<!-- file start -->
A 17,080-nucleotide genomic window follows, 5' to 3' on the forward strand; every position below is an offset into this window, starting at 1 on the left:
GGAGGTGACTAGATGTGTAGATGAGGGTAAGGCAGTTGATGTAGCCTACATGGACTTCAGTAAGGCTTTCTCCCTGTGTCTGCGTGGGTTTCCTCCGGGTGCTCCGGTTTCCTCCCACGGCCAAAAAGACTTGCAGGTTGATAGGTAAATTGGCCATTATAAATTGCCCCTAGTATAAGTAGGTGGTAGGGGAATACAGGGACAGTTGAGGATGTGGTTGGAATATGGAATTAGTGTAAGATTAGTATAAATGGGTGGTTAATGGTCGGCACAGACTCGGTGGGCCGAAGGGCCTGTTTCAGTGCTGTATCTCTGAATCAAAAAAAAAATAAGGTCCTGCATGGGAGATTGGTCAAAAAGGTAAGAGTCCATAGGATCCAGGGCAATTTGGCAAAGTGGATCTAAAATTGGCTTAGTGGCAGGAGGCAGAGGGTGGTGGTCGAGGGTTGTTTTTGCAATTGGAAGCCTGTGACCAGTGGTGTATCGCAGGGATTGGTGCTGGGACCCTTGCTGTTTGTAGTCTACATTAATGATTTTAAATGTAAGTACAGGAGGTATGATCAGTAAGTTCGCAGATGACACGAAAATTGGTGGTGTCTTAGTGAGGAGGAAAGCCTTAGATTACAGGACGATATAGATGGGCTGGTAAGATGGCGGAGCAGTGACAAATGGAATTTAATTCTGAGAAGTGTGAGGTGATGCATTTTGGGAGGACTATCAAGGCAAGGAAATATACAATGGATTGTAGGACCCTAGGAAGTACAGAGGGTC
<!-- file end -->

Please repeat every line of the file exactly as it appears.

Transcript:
A 17,080-nucleotide genomic window follows, 5' to 3' on the forward strand; every position below is an offset into this window, starting at 1 on the left:
GGAGGTGACTAGATGTGTAGATGAGGGTAAGGCAGTTGATGTAGCCTACATGGACTTCAGTAAGGCTTTCTCCCTGTGTCTGCGTGGGTTTCCTCCGGGTGCTCCGGTTTCCTCCCACGGCCAAAAAGACTTGCAGGTTGATAGGTAAATTGGCCATTATAAATTGCCCCTAGTATAAGTAGGTGGTAGGGGAATACAGGGACAGTTGAGGATGTGGTTGGAATATGGAATTAGTGTAAGATTAGTATAAATGGGTGGTTAATGGTCGGCACAGACTCGGTGGGCCGAAGGGCCTGTTTCAGTGCTGTATCTCTGAATCAAAAAAAAAATAAGGTCCTGCATGGGAGATTGGTCAAAAAGGTAAGAGTCCATAGGATCCAGGGCAATTTGGCAAAGTGGATCTAAAATTGGCTTAGTGGCAGGAGGCAGAGGGTGGTGGTCGAGGGTTGTTTTTGCAATTGGAAGCCTGTGACCAGTGGTGTATCGCAGGGATTGGTGCTGGGACCCTTGCTGTTTGTAGTCTACATTAATGATTTTAAATGTAAGTACAGGAGGTATGATCAGTAAGTTCGCAGATGACACGAAAATTGGTGGTGTCTTAGTGAGGAGGAAAGCCTTAGATTACAGGACGATATAGATGGGCTGGTAAGATGGCGGAGCAGTGACAAATGGAATTTAATTCTGAGAAGTGTGAGGTGATGCATTTTGGGAGGACTATCAAGGCAAGGAAATATACAATGGATTGTAGGACCCTAGGAAGTACAGAGGGTC